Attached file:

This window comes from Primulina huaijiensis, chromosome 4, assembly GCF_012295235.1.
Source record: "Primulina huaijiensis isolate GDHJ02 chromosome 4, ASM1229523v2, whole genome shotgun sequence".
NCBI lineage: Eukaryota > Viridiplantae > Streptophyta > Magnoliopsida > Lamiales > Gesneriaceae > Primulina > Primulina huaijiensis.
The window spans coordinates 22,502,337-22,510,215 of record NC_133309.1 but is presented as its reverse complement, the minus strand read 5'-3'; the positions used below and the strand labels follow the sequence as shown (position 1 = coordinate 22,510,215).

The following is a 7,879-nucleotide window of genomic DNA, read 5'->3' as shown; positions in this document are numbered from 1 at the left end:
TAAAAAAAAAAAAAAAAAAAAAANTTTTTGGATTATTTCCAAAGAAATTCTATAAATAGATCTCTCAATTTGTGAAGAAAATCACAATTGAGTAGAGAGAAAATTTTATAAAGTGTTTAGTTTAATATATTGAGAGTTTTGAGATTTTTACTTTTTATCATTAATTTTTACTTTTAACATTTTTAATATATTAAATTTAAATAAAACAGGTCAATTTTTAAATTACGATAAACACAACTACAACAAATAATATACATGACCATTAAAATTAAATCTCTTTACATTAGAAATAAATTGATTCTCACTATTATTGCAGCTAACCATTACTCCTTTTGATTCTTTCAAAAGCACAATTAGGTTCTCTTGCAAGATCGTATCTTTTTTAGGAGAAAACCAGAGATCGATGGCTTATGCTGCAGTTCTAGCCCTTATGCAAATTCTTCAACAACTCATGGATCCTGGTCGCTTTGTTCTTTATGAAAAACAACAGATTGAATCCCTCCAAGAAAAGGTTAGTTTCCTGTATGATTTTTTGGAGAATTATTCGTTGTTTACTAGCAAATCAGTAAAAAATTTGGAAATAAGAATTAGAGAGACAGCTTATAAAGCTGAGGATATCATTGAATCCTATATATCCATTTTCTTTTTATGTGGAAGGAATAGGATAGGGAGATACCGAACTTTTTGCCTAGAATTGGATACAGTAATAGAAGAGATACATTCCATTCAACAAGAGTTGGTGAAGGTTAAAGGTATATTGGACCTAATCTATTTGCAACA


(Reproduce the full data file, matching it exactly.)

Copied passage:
This window comes from Primulina huaijiensis, chromosome 4, assembly GCF_012295235.1.
Source record: "Primulina huaijiensis isolate GDHJ02 chromosome 4, ASM1229523v2, whole genome shotgun sequence".
NCBI lineage: Eukaryota > Viridiplantae > Streptophyta > Magnoliopsida > Lamiales > Gesneriaceae > Primulina > Primulina huaijiensis.
The window spans coordinates 22,502,337-22,510,215 of record NC_133309.1 but is presented as its reverse complement, the minus strand read 5'-3'; the positions used below and the strand labels follow the sequence as shown (position 1 = coordinate 22,510,215).

The following is a 7,879-nucleotide window of genomic DNA, read 5'->3' as shown; positions in this document are numbered from 1 at the left end:
TAAAAAAAAAAAAAAAAAAAAAANTTTTTGGATTATTTCCAAAGAAATTCTATAAATAGATCTCTCAATTTGTGAAGAAAATCACAATTGAGTAGAGAGAAAATTTTATAAAGTGTTTAGTTTAATATATTGAGAGTTTTGAGATTTTTACTTTTTATCATTAATTTTTACTTTTAACATTTTTAATATATTAAATTTAAATAAAACAGGTCAATTTTTAAATTACGATAAACACAACTACAACAAATAATATACATGACCATTAAAATTAAATCTCTTTACATTAGAAATAAATTGATTCTCACTATTATTGCAGCTAACCATTACTCCTTTTGATTCTTTCAAAAGCACAATTAGGTTCTCTTGCAAGATCGTATCTTTTTTAGGAGAAAACCAGAGATCGATGGCTTATGCTGCAGTTCTAGCCCTTATGCAAATTCTTCAACAACTCATGGATCCTGGTCGCTTTGTTCTTTATGAAAAACAACAGATTGAATCCCTCCAAGAAAAGGTTAGTTTCCTGTATGATTTTTTGGAGAATTATTCGTTGTTTACTAGCAAATCAGTAAAAAATTTGGAAATAAGAATTAGAGAGACAGCTTATAAAGCTGAGGATATCATTGAATCCTATATATCCATTTTCTTTTTATGTGGAAGGAATAGGATAGGGAGATACCGAACTTTTTGCCTAGAATTGGATACAGTAATAGAAGAGATACATTCCATTCAACAAGAGTTGGTGAAGGTTAAAGGTATATTGGACCTAATCTATTTGCAACA